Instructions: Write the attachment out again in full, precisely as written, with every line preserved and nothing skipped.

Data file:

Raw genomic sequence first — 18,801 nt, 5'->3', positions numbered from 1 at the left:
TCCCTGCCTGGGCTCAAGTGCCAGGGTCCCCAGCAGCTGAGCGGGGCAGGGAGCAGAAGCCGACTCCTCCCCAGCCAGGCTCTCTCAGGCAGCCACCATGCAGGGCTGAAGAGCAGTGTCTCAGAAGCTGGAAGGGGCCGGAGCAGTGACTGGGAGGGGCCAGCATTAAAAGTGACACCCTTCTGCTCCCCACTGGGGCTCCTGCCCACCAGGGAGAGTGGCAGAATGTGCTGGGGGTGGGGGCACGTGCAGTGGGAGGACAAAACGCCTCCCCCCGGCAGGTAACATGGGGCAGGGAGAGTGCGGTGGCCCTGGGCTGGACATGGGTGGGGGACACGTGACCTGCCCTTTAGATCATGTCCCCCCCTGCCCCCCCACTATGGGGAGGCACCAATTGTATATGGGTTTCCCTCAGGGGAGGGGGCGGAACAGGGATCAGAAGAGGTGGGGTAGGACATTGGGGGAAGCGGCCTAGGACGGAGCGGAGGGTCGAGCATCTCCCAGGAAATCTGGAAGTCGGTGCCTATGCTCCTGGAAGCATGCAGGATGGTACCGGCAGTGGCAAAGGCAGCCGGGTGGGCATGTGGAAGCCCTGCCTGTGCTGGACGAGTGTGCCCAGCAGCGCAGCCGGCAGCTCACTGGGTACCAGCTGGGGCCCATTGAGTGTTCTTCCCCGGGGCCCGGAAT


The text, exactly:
Raw genomic sequence first — 18,801 nt, 5'->3', positions numbered from 1 at the left:
TCCCTGCCTGGGCTCAAGTGCCAGGGTCCCCAGCAGCTGAGCGGGGCAGGGAGCAGAAGCCGACTCCTCCCCAGCCAGGCTCTCTCAGGCAGCCACCATGCAGGGCTGAAGAGCAGTGTCTCAGAAGCTGGAAGGGGCCGGAGCAGTGACTGGGAGGGGCCAGCATTAAAAGTGACACCCTTCTGCTCCCCACTGGGGCTCCTGCCCACCAGGGAGAGTGGCAGAATGTGCTGGGGGTGGGGGCACGTGCAGTGGGAGGACAAAACGCCTCCCCCCGGCAGGTAACATGGGGCAGGGAGAGTGCGGTGGCCCTGGGCTGGACATGGGTGGGGGACACGTGACCTGCCCTTTAGATCATGTCCCCCCCTGCCCCCCCACTATGGGGAGGCACCAATTGTATATGGGTTTCCCTCAGGGGAGGGGGCGGAACAGGGATCAGAAGAGGTGGGGTAGGACATTGGGGGAAGCGGCCTAGGACGGAGCGGAGGGTCGAGCATCTCCCAGGAAATCTGGAAGTCGGTGCCTATGCTCCTGGAAGCATGCAGGATGGTACCGGCAGTGGCAAAGGCAGCCGGGTGGGCATGTGGAAGCCCTGCCTGTGCTGGACGAGTGTGCCCAGCAGCGCAGCCGGCAGCTCACTGGGTACCAGCTGGGGCCCATTGAGTGTTCTTCCCCGGGGCCCGGAAT